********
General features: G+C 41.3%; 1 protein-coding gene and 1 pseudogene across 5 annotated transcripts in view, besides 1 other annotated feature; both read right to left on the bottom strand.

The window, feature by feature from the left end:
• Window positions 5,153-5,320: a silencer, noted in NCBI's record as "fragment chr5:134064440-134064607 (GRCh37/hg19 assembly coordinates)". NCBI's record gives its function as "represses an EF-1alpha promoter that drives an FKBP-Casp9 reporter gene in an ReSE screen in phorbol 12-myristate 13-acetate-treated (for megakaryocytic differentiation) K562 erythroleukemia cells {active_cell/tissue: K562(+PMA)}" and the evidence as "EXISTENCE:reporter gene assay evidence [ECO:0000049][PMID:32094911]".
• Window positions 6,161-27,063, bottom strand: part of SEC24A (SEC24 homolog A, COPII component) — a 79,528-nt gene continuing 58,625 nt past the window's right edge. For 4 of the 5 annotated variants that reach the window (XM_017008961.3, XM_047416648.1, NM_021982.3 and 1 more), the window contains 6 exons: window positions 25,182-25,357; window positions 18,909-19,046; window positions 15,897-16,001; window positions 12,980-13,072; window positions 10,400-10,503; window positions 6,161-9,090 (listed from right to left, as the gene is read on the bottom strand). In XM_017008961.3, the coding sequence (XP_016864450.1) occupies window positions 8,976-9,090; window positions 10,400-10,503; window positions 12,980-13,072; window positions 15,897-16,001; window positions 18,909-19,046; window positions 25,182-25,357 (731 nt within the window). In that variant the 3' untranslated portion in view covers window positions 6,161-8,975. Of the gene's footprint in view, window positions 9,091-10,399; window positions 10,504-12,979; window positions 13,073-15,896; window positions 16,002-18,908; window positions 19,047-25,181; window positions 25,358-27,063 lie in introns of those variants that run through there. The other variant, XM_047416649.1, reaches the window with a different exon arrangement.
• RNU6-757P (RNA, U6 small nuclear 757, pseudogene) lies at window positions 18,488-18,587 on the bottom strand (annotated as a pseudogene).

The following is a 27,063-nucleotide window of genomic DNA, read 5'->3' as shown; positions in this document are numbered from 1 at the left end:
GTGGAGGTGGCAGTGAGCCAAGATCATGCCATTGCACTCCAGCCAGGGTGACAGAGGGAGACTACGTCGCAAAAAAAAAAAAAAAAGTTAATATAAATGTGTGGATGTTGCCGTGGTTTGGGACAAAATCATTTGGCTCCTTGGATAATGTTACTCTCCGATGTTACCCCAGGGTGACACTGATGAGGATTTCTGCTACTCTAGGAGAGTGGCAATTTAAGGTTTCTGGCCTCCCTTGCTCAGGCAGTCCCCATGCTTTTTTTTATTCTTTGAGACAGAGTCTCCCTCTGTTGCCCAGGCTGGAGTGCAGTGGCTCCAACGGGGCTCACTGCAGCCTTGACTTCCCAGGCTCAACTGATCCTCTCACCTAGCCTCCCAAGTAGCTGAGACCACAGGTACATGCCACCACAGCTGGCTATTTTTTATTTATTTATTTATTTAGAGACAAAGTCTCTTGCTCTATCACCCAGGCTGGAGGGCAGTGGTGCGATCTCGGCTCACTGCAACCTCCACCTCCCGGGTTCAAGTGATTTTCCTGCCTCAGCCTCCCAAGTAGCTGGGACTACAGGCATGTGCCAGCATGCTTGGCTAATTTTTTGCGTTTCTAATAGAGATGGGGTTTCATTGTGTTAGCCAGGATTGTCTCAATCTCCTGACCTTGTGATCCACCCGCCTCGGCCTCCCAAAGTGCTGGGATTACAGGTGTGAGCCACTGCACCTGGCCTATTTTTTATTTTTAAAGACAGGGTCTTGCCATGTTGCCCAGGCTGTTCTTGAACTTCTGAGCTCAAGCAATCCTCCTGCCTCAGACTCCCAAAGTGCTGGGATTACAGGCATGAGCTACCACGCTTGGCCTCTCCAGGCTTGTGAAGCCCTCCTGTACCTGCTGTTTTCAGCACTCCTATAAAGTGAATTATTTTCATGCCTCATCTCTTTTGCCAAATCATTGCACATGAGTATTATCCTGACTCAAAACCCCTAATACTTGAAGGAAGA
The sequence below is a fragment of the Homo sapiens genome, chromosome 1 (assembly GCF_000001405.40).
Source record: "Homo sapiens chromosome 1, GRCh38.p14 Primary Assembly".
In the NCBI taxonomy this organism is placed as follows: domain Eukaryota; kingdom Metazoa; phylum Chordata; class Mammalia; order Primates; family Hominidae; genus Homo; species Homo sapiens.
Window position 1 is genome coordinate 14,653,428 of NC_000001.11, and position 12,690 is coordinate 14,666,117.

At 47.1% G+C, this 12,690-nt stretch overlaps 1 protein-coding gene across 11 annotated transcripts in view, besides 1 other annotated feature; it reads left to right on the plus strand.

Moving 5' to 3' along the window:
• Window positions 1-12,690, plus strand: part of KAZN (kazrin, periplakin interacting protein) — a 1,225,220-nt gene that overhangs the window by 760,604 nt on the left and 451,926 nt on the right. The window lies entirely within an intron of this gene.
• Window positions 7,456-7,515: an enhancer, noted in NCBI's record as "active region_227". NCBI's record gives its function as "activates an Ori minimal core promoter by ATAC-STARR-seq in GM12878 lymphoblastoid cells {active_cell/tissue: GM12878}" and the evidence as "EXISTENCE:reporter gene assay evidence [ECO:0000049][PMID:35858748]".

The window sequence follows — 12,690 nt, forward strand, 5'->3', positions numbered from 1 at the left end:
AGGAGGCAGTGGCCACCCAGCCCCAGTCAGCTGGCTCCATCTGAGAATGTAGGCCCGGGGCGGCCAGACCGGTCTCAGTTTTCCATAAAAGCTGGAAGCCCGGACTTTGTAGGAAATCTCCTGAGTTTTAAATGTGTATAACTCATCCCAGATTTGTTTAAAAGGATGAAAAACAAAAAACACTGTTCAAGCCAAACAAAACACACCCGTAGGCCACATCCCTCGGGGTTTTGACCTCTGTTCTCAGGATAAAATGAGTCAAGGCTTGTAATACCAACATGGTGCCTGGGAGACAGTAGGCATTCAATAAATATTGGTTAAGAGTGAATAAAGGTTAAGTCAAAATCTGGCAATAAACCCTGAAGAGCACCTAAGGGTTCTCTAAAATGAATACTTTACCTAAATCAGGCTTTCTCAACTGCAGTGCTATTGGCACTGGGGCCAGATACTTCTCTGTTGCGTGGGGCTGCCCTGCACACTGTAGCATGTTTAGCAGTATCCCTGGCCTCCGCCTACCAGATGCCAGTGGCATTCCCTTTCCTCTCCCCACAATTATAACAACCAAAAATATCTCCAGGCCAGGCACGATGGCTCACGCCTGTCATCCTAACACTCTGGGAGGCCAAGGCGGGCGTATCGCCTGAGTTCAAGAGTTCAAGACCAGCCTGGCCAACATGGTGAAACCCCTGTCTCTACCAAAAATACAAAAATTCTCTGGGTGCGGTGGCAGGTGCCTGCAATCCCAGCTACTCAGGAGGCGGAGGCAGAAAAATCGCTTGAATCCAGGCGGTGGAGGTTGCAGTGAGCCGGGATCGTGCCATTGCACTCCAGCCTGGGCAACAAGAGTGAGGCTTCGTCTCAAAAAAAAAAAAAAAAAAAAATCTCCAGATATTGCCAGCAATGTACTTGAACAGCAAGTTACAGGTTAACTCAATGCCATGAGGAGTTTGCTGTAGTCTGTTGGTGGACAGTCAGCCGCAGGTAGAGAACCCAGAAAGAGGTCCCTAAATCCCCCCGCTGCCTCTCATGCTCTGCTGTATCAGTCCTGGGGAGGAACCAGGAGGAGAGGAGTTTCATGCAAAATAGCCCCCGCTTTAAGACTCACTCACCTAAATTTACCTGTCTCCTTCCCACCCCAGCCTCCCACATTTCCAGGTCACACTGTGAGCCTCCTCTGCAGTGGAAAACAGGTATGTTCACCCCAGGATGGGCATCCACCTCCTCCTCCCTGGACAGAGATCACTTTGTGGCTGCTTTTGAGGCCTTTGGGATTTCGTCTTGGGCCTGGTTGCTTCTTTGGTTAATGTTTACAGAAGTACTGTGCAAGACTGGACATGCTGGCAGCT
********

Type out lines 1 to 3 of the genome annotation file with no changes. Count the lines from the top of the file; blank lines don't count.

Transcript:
General features: G+C 41.3%; 1 protein-coding gene and 1 pseudogene across 5 annotated transcripts in view, besides 1 other annotated feature; both read right to left on the bottom strand.

The window, feature by feature from the left end:
• Window positions 5,153-5,320: a silencer, noted in NCBI's record as "fragment chr5:134064440-134064607 (GRCh37/hg19 assembly coordinates)". NCBI's record gives its function as "represses an EF-1alpha promoter that drives an FKBP-Casp9 reporter gene in an ReSE screen in phorbol 12-myristate 13-acetate-treated (for megakaryocytic differentiation) K562 erythroleukemia cells {active_cell/tissue: K562(+PMA)}" and the evidence as "EXISTENCE:reporter gene assay evidence [ECO:0000049][PMID:32094911]".